Note: I am writing two reviews in one post today because they fall into the same category in the Take Another Chance Challenge.
Title: The Lightning Thief (Percy Jackson and the Olympians Book 1)
Author: Rick Riordan
Challenges: Take Another Chance Challenge (#9 - Same Word, Different Book); Read 'n' Review Challenge
From School Library Journal:
At the outset of this fast-paced tale by Rick Riordan (Hyperion/Miramax, 2005), it would seem that Percy Jackson is just another New York kid diagnosed with ADHD, who has good intentions, a nasty stepfather, and a long line of schools that have rejected him. The revelation of his status as half-blood offspring of one of the Greek gods is nicely packaged, and it's easy to believe that Mount Olympus, in modern times, has migrated to the 600th floor of the Empire State Building (the center of Western civilization) while the door to Hades can be found at DOA Recording Studio, somewhere in LA. With his new friends, a disguised satyr, and the half-blood daughter of Athena, Percy sets out across the country to rectify a feud between Zeus, Hades, and Poseidon. Along the way they must cope with the Furies, Medusa, motorcycle thug Aires, and various other immortals. Mythology fans will love this take and kids who haven't been inculcated with the Classical canon will learn aspects of it here while having no trouble following a rollicking good–and modern–adventure.
My Two Cents:
This book was such a refreshing change from a lot of young adult literature; it was a HUGE breath of fresh air. Most young adult books either have pathetically one-dimensional characters (I'm looking at you, Twilight) or their characters are stereotypically awful kids (Gossip Girl, et al) that no amount of great storytelling is going to make up for it.
Riordan, however, manages to not only make Percy Jackson, a demigod (But I won't tell you whose son he is!), a likable character with just the right amount of teenaged sass (He knows who to mouth off to, but shows proper respect to his mother), but he also tells an enthralling story filled with hilarious allusions to Greek mythology.
The writing here is also solid, neither talking down to the target audience nor too over their heads, and Riordan sucks you in from the very beginning. I can't wait to read the rest of the series.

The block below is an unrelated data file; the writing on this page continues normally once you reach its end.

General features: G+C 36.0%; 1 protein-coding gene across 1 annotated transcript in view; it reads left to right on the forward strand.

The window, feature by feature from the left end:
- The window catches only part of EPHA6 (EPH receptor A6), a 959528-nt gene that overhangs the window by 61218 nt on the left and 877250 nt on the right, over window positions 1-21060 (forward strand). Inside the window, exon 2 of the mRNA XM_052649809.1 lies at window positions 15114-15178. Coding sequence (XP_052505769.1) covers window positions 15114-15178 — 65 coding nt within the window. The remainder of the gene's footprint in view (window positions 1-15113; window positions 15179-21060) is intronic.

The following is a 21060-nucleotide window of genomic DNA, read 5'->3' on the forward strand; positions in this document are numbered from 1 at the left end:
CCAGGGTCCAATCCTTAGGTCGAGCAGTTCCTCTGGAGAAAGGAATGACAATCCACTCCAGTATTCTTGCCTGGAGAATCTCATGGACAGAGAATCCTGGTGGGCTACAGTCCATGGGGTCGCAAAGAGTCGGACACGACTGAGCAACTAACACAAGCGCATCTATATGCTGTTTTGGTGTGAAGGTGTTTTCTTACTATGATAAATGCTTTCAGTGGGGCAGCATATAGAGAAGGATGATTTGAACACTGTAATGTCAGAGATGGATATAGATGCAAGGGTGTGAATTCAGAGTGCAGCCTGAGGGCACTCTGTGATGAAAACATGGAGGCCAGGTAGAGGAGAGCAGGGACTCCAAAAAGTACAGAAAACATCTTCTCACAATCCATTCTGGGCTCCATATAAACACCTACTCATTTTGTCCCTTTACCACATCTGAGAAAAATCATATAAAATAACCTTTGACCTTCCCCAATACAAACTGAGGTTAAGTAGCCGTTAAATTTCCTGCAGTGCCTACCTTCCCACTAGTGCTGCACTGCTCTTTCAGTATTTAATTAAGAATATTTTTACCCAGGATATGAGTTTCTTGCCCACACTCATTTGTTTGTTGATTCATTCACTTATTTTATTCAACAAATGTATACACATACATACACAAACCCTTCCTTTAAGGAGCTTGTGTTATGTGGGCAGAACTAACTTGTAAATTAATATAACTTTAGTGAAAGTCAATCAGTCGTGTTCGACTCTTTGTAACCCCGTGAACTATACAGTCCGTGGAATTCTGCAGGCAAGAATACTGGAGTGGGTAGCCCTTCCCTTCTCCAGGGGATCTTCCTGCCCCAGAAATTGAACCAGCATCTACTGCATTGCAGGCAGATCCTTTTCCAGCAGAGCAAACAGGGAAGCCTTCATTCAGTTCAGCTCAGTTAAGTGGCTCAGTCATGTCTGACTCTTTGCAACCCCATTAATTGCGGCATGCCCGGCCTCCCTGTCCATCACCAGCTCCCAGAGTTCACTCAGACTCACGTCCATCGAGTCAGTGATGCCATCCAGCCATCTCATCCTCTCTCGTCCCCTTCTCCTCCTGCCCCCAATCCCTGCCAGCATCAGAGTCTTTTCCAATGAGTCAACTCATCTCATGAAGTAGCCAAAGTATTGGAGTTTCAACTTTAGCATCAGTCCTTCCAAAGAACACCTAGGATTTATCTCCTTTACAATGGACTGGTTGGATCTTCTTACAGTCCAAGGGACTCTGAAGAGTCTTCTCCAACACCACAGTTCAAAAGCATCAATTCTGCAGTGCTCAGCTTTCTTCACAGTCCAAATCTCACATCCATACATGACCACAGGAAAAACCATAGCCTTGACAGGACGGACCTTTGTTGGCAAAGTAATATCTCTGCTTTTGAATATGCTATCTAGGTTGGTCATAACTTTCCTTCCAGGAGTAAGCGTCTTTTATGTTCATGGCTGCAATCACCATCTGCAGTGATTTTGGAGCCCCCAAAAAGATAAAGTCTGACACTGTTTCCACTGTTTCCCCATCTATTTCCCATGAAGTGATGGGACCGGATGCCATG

My rating: 8/10
Title: The Book Thief
Author: Markus Zusak
Challenges: Take Another Chance Challenge (#9 - Same Word, Different Book); 451 Challenge; Read 'n' Review Challenge
From School Library Journal:
Zusak has created a work that deserves the attention of sophisticated teen and adult readers. Death himself narrates the World War II-era story of Liesel Meminger from the time she is taken, at age nine, to live in Molching, Germany, with a foster family in a working-class neighborhood of tough kids, acid-tongued mothers, and loving fathers who earn their living by the work of their hands. The child arrives having just stolen her first book–although she has not yet learned how to read–and her foster father uses it, The Gravediggers Handbook, to lull her to sleep when shes roused by regular nightmares about her younger brothers death. Across the ensuing years of the late 1930s and into the 1940s, Liesel collects more stolen books as well as a peculiar set of friends: the boy Rudy, the Jewish refugee Max, the mayors reclusive wife (who has a whole library from which she allows Liesel to steal), and especially her foster parents. Zusak not only creates a mesmerizing and original story but also writes with poetic syntax, causing readers to deliberate over phrases and lines, even as the action impels them forward. Death is not a sentimental storyteller, but he does attend to an array of satisfying details, giving Liesels story all the nuances of chance, folly, and fulfilled expectation that it deserves. An extraordinary narrative.
My Two Cents:
Wow. This was one powerful book.
When I first began reading it, I had read several glowing reviews touting this book as "life-changing," but I wasn't so sure. I was intrigued, especially since the book is narrated by Death, so I kept plugging along.
Then, I fell in love with Liesel. She is one of those adolescent characters who is wise beyond her years and that I always wish I had known when I was a kid. She is strong, mostly by virtue of her situation, and her tenacity pays off when she learns to read and write through a series of late-night sessions with her foster father, Hans.
Hans is another character I simply adored. He has a deep-reaching kindness in his heart, a love of music and a tender nature that anyone would be lucky to have in a father or friend. He's also one of those people who is so committed to doing what is right, he is willing to put himself and his entire family in danger by harboring a Jew in his basement.
I could gush all day about the characters in this book, or Zusak's unconventional narrative style, but I am still in a little bit of shock from the incredibly emotional ending. I kid you not, I was sitting in the library with tears streaming down my face, choking back sobs, as I neared the end of this book. It's that good.
My rating: 10/10